Abraham, Greisman, a Crown Heights accountant who opposed the incumbents, resigned from the race writing, in an Oct. 17 latter to the neutral agency overseeing the election, that he was “compelled to do so because of the barrage of slander, harassment, intimidation and threats (life threatening) being perpetrated” against him.

When asked about Greisman’s charges, Rabbi Josef Baruch Spielman, chairman of the Crown Heights Jewish Community Council, who is running for re-election, said, “I personally feel it didn’t happen. He hasn’t proven it.

“I am insulted and hurt by these allegations that the people who are running on our slate are committing acts of intimidation. It’s being used as a ploy so that when they lost they can start the next court case.

“We see this election as an affront to the rebbe, as an affront to the rabbonim, an and continues to steal from this community,” said Spielman, who has chaired the council for the past eight years.

A two-page handbill urging voters to choose Spielman and the six other candidates on his slate says that “these `election’ are not elections, but rather a challenge to the Rabbonim and part of an attempt to remove the Rebbe’s rule from Crown Heights. Make sure that the Rebbe rules!”

One Crown Heights Lubavitcher, who requested anonymity, said that “By tainting others as anti-rabbis and anti-rabbe (the incumbents) garner influence.”

A Crown Heights couple named Harold and Mimi Furst forced the election by filing a civil lawsuit against the leaders of the community council for not abiding by their organization’s bylaws.

According to Spielman, the Fursts are simply acting as surrogates for Rabbi Dovid Fisher, a former community council staff member who has been charged by the current council with stealing property valued between $60 million and $100 million.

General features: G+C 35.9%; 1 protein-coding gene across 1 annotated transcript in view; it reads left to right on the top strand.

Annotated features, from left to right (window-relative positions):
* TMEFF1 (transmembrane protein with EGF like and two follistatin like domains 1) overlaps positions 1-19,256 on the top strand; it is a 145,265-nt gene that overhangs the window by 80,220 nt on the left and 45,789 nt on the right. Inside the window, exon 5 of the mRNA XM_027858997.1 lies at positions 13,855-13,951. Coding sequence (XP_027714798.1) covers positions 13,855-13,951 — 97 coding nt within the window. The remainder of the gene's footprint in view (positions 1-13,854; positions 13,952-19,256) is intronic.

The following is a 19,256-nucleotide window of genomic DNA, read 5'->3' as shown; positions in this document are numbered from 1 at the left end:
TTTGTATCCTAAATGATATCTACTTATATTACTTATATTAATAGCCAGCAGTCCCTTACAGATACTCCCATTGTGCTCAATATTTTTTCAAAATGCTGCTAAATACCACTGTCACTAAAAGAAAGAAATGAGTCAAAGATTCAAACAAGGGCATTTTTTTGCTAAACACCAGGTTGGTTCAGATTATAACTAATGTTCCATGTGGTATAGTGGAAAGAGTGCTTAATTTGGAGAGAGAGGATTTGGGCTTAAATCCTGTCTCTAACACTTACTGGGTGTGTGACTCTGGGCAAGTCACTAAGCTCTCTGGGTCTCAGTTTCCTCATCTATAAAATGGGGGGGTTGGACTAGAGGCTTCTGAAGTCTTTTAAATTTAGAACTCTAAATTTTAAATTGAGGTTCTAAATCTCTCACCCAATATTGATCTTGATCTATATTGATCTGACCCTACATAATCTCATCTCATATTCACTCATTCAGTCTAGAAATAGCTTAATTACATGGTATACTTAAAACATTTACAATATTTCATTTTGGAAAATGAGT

The current community council filed suit against Fisher, which is wending its way through the courts, and had him excommunicated from the Crown Heights Lubavitch community.

Fisher, who now lives in Jerusalem, and the community council, are entangled in more than a half-dozen additional suits and counter-suits over the control of Crown Heights property.

Spielman contends that the Fursts, who are distantly related to Fisher, sued the community council for elections so that if their candidates win, the community council can drop the suits against Fisher.

The settlement of the Fursts’ case resulted in an unusual set of requirements for eligible voters and candidates.

Voters must be at least 22 years old and married, divorced or widowed, and must be listed in the neighborhood’s local phone book.

Candidates must be male, married, widowed or divorced, at least 30 years old and sign “an affirmation which states `I am an Orthodox Jew,'” according to the terms of the settlement.

A copy of the settlement, dated Aug. 2, 1994, was obtained by the Jewish Telegraphic Agency.

Voting will be done by secret paper ballot in a booth in the Lubavitch yeshiva. There will be separate booths for men and women.

The closing line of the settlements states that “all sides will endeavor to conduct the election in an atmosphere of harmony and cooperation, free of all strife, harassment, intimidation, threats, provocation or conflict of any kind.”